The Fed’s Statement — Reading Between the Lines
by Stephen Stamos, professor of economics and international relations, Published in the Sunbury Daily Item, Aug. 17, 2003
On Wednesday, August 12 the FOMC met and decided to leave the Federal Funds Rate unchanged at 1 percent. This was expected.
The real message was in what was said and not said in the Fed's statement. My interpretation is that the economic recovery is not yet on a sustainable path. Economic data is slowly improving, but still mixed. Inflation is very low, prices are weak, and the lack of pricing power does not bode well for long-term earnings or a stronger nominal GDP, which is important for earnings and a stronger equity market.
Indeed, the risk is low; the Fed is still very concerned about deflation. The labor market remains weak and the jobless recovery has now been dubbed the job-loss recovery.
The 2Q03 real GDP of 2.4 percent was largely the result of a one-time defense spending stimulus (otherwise it would have been only 0.7 percent). The strong GDP estimates for the 2H03 and early 2004 (4 percent GDP) are based on a powerful package of lifts that include:
- easy monetary policy of the Fed (low interest rates, money growth, and credit access),
- tax-cut stimulus,
- end of the refinancing boom,
- strong inventory rebuilding, and
- renewed investment spending.
Yet, without any pent-up consumer demand in the economy, the question becomes — what is going to drive sustainable economic growth after the middle of 2004?
Also, earnings at this point in the cycle have been generated from stringent cost-cutting and strong productivity growth (which has made it unnecessary and unattractive for firms to hire labor).
While the Fed attempted to more transparent in its statement, there is much that it did not say that if it did would have cast a dark cloud over the consensus view and undermined the current optimism. The consensus view is that a strong economic recovery is a guarantee, that inflation will be a concern by next year, and that the Fed may be raising rates sooner rather than later. Certainly, the equity and bond markets have been behaving this way.
What was not discussed was equally important. The growing trade and current account deficit will be a powerful drag on economic growth; indeed the stimulus is driving up the US demand for imports. Financing this growing current account deficit along with a growing domestic deficit is going to be difficult for the US in the coming years and put pressure on long-tern interest rates. The US dollar will confront structural pressures to depreciate further, while being lifted near-term by short-term expectations of stronger economic growth in a prolonged low-interest rate environment. Energy prices look to be at high levels for a prolonged period of time (oil at $ 32 per barrel as well as the prospect of high sustained natural gas prices).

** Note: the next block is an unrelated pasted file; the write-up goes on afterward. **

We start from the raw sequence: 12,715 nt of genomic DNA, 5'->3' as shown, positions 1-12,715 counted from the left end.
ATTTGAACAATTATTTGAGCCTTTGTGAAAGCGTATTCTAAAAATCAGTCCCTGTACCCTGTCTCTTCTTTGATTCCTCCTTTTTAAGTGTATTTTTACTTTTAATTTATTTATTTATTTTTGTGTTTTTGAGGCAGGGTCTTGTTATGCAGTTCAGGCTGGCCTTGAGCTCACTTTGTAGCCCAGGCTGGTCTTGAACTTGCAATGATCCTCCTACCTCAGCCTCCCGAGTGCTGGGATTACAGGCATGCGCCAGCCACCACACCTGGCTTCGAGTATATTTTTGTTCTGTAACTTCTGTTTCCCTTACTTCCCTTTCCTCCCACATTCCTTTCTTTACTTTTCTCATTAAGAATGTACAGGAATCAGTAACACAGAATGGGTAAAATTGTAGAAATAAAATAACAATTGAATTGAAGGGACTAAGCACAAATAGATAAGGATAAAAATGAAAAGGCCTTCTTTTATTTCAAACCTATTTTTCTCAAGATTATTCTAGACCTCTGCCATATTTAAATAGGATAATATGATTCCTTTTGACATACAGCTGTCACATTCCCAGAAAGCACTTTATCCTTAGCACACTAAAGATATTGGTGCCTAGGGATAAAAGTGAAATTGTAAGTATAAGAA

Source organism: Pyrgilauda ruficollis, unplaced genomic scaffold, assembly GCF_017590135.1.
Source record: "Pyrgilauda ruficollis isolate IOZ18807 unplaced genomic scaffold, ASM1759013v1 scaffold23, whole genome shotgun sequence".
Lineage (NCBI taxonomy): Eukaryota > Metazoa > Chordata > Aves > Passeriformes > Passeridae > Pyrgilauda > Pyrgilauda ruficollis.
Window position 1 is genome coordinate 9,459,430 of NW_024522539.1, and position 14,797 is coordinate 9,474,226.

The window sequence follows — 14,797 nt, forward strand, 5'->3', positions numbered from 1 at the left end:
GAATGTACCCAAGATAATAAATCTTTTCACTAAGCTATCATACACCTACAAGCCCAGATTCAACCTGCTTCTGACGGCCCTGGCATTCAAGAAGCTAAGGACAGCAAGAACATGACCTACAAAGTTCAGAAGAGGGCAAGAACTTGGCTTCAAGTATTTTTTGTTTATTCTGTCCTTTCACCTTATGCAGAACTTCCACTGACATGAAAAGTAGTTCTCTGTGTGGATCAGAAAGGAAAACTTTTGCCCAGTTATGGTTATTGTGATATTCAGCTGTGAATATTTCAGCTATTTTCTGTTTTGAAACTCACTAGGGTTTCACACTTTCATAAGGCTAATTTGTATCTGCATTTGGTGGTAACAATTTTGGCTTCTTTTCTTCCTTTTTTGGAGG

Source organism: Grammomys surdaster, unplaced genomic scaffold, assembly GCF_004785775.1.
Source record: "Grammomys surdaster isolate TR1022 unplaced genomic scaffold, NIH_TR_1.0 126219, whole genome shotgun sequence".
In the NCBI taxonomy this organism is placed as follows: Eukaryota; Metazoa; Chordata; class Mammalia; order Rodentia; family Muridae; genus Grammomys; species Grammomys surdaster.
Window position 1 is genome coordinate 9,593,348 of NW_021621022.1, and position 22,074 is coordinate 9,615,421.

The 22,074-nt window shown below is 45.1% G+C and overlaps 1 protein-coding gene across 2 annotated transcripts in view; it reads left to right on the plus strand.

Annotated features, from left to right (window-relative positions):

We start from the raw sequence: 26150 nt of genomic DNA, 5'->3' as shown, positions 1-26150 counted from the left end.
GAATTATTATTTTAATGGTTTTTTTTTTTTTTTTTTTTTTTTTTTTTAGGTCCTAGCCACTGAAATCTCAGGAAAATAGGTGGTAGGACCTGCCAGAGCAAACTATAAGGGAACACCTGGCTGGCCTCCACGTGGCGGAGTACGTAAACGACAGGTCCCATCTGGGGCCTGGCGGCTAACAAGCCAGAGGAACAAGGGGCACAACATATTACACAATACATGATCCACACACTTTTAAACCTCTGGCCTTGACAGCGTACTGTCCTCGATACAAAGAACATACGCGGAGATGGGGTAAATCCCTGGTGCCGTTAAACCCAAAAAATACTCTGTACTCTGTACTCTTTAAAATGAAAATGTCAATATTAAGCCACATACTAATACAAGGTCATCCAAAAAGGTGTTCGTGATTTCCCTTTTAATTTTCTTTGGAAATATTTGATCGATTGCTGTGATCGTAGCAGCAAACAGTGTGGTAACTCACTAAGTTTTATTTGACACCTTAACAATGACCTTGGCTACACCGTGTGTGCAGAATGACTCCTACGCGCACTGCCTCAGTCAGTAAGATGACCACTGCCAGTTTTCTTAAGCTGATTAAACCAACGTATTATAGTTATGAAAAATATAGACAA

The reality for the global economy is for prolonged anemic growth in spite of the nascent economic recovery in Japan. Capital spending while improving has yet to accelerate in a meaningful way. Capacity utilization is at 74 percent and the manufacturing sector continues to struggle with no real help from a weaker dollar. The recent drop in the unemployment rate to 6.2 percent was a fluke and will peak at 6.5 percent and likely stay at that level until the middle of 2004.
With the backup in long-term interest rates, the refinancing boom that has driven consumer spending has come to an end. The housing bubble may show its ugly head if the economy does indeed slow down by the middle of 2004. The combination of the on-going risk of deflation with the progressive integration of China and India into the global economy will continue to challenge the US economy.
The continued uncertainties surrounding the geo-political environment will make any recovery vulnerable and fragile.
Finally, the key question has to be - what will be the US Consumer's response to all of this be? Consumer sentiment and expectations are already showing weakness. In the meantime, the financial talking heads, the administrations economics team, and other economic and financial soothsayers are trying to convince the public and the investment community that the economy is improving and all will be just fine soon.
From my perspective, the equity markets are way ahead of themselves and the bond markets have not really understood the Fed's message. These are not normal economic and financial times. The Fed will be on hold until the end of 2004 (and stands ready to utilize unconventional policy tools if the situation warrants). Fiscal Policy is excessively expansionary with spending, tax cuts, and deficits. Nevertheless, this may not be enough. The 2004 election in the context of this political business cycle will give us plenty to consider in the coming months. Stay tuned.
Steve Stamos may be reached at email@example.com